When we are caught in our active addictions or unhealthy attachments, we seek short-lived fulfillment, pleasure, and temporary reprieve from the realities and suffering of life. Yet, when we are reawakened to the Lord’s crucifix and begin working our recovery, we begin to understand that suffering is a necessary part of the human experience.
In active addiction, we may have subconsciously sought connection and community if we used or drank around others. But this ultimately left us only feeling desolation and emptiness. We may have sought human approval instead of Christ’s love through our addiction, feeling shame when we ended up doing, saying, or thinking things not aligned with God’s will. We may have sought consolation from something or someone that could never fill our deep spiritual needs.
We likely were hesitant to trust God in this state because we believed we could orchestrate our lives better than He could. As a result, our ego and fear stopped us from seeking the will of God and led us to try to resolve life’s anxieties ourselves. But Jesus asks us, “Who of you by worrying can add a single hour to his life?” (Matthew 6:27). It’s a reminder that we are ultimately not in control and that a life of peace and healing means trusting in God and His merciful care for us— not the care of our own self-seeking wills.
Christ gives us a similar insight when He tells Martha, “You are worried and upset about many things” (Luke 10:41-). The Lord indicates that, while Martha was busying herself doing many things, the most important thing is to seek the Kingdom of God above all else. It’s a similar reminder to St. Augustine’s powerful line, “Our hearts are restless until they rest in [God].” No matter how much we try to fill our lives with things other than God—especially in the form of addictions, unhealthy attachments, and sin—we will never be satisfied.
Having the motivation to seek out Christ is a grace in itself, much like having the gift of faith. In the children’s game of hide and seek, we must first open our eyes before we can start “seeking.” The same is true with the Lord. Opening our eyes means getting honest with ourselves; it means identifying how we have been powerless over our substance and/or unhealthy attachment and in what ways our lives have become unmanageable.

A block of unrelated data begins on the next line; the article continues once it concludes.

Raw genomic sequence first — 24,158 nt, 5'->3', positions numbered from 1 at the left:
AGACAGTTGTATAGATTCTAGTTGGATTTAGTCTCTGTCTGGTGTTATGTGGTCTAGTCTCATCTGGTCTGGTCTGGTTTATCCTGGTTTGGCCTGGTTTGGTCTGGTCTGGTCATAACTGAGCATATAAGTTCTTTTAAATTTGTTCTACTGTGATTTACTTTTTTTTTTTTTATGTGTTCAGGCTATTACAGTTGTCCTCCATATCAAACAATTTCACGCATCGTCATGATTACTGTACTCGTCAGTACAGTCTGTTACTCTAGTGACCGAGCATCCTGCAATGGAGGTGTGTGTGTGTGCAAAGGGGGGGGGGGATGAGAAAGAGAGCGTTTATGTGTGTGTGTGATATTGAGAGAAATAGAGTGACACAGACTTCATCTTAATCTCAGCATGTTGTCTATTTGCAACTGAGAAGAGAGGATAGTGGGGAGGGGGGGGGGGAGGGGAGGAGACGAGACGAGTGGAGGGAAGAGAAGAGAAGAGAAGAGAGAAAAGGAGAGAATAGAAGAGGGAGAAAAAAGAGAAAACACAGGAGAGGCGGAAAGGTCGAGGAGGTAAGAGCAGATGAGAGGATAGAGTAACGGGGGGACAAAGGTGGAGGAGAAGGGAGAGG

Next, we have to be willing to believe that God and His infinite goodness are with us—to believe that His grace always has been with us and always will be. It’s our own self-will that creates a blockage to receiving His grace. Once we are sober and free from the bondage of our addiction and/or unhealthy attachment, we can see how God has saved us from destruction in our lives and how good He really is.
We come to see that all of our life’s experiences and trials are God’s attempts to draw us into union with Him. As opposed to a type of codependency with another person, as many in recovery have struggled with, we are called to embrace “God-dependency.” Being created in the image and likeness of God, we are only whole when we are spiritually united with and dependent on our Creator.
In recovery, we must continually seek the Kingdom of God first. When we do, everything else in our lives will be taken care of. We know that Jesus is the Great Physician and that He is in control. When we seek Him, we find order in our lives that were once filled with disorder due to our addiction and/or unhealthy attachment.
By seeking the Kingdom of Heaven and not the world’s happiness, we find a deeper joy in our recovery journey as we strive for perfect union with God—following the plans He has laid out for us from all eternity.
Allison is sober and a self-proclaimed “cradle convert” who has received a great deal of grace after coming back to her Catholic faith. She is so grateful to have the opportunity to be a sober Catholic wife and mother and loves nothing more than being with her family. She loves daily Mass and connecting with God outside through nature.